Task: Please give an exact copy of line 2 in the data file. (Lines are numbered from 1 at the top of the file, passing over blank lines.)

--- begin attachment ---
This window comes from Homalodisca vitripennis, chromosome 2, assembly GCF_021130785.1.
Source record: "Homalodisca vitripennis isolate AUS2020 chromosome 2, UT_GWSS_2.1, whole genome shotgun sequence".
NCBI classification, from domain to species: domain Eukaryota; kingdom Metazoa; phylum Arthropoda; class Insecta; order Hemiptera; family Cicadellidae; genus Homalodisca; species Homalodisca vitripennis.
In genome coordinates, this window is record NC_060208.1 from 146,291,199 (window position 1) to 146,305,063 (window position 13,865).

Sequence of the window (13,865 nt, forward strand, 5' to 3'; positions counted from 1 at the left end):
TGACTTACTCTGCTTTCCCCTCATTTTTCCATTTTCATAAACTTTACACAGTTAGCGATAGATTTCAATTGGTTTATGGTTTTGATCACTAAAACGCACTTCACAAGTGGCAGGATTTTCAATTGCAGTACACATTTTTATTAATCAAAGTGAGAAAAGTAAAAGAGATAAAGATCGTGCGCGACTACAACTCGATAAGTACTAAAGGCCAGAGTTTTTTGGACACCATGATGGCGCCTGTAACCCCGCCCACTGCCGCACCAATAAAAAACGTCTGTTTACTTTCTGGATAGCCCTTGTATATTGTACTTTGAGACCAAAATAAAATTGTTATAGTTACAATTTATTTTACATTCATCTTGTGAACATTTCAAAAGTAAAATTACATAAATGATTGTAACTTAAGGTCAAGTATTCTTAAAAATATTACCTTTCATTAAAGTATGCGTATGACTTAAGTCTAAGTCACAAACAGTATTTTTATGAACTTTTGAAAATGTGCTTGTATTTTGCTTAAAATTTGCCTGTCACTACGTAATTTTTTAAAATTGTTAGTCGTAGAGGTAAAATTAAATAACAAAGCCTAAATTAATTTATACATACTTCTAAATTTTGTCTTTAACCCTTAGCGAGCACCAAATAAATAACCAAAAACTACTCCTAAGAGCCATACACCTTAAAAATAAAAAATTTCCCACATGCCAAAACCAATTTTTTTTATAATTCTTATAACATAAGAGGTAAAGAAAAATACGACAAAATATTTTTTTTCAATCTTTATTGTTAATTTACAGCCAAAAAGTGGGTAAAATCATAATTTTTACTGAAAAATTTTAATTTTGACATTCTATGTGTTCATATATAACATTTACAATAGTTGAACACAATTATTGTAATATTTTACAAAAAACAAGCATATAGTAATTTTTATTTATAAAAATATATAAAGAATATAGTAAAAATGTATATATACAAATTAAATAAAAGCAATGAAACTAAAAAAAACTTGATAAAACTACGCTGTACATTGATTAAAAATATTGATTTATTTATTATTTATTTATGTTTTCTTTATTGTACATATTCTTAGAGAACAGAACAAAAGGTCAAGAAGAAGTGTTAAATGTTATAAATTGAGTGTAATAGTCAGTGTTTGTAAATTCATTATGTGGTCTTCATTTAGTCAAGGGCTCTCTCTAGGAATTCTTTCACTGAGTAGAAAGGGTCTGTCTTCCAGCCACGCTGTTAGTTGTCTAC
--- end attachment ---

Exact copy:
Source record: "Homalodisca vitripennis isolate AUS2020 chromosome 2, UT_GWSS_2.1, whole genome shotgun sequence".